Voicemail released of U.S. attorney's elderly mom claiming abuse

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A U.S. attorney is going to trial on a domestic violence charge accused of beating his mother.

New details about the allegations against Michael Bullotta are emerging, told in his mother's own words. He is charged with domestic violence after allegedly hitting his 78-year-old mother, Mary Jane.

Bullotta, an assistant U.S. attorney, spends his time prosecuting alleged criminals and helped put former Detroit Mayor Kwame Kilpatrick behind bars.

FOX 2 has obtained a voicemail from Mary Jane to a friend after the alleged incident. On part of the recording, she says:

"It's Mary Jane, Michael has thrown me out of the house, he hit me (bleep), called his mother to pick him up. He saw the whole thing and he called (bleep) his aunt and asked for her to call 911 because his father was hitting me. And it all went from there and I had to leave the house."

The alleged incident happened last month at Michael Bullotta's Oakland Township home. FOX 2 played the recording for Bullotta's attorney, Pam Szydlak.

"When I first listened to it, it's hard to listen to," Szydlak said. "There's another side of the story. What's in the complaint, what you hear on those tapes, isn't the truth -  there is another side of the story."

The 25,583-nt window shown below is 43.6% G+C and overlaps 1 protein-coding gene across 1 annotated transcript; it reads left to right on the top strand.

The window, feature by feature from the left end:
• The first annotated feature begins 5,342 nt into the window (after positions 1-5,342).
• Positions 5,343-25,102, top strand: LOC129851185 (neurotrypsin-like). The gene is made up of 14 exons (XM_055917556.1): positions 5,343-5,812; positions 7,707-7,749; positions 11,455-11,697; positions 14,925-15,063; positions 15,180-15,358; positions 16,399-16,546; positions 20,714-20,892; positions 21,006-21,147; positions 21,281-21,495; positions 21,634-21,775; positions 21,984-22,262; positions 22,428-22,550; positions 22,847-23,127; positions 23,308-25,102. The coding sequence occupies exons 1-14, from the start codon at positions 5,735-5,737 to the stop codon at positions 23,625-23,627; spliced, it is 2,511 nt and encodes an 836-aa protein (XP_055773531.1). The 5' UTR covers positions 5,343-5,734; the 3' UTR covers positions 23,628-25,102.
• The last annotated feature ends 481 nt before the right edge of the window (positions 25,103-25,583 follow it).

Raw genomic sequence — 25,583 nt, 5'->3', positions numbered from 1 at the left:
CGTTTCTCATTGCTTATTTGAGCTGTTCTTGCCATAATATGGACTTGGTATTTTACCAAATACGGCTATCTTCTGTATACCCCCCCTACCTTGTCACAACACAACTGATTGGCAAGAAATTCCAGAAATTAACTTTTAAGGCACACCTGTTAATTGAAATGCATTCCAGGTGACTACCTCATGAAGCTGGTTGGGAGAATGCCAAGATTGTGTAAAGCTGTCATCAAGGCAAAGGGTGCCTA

According to the case report from the Oakland County Sheriff's Office, Michael Bullotta, whose legal first name is Ronald, says that his mother has dementia and he admits she has never been diagnosed by an actual doctor.  He says Mary Jane, his mother, was harassing his son. At some point he went to intervene and she pretended to fall, according to Michael Bullotta. He says he helped her up and she accused him of hitting her. He says Mary Jane is unhappy with him and his African-American girlfriend. He said his sister does not want him and Mary Jane to live together and that she is very dramatic.

Michael Bullotta denies striking his mother in any manner.

Voicemail: "Yesterday when I went back to get some things he was changing the locks on the doors. I have to (inaudible). I want to talk to you, please call me, thank you."

As a fellow defense attorney, Szydlak has known Bullotta for years.

"He is loyal and he has integrity, and all of those same great attributes are the same ... he applies all of that as a son," Szydlak said. "He is a caring son and has taken care of her for years. He wouldn't harm her."

The case is set to go to trial in July.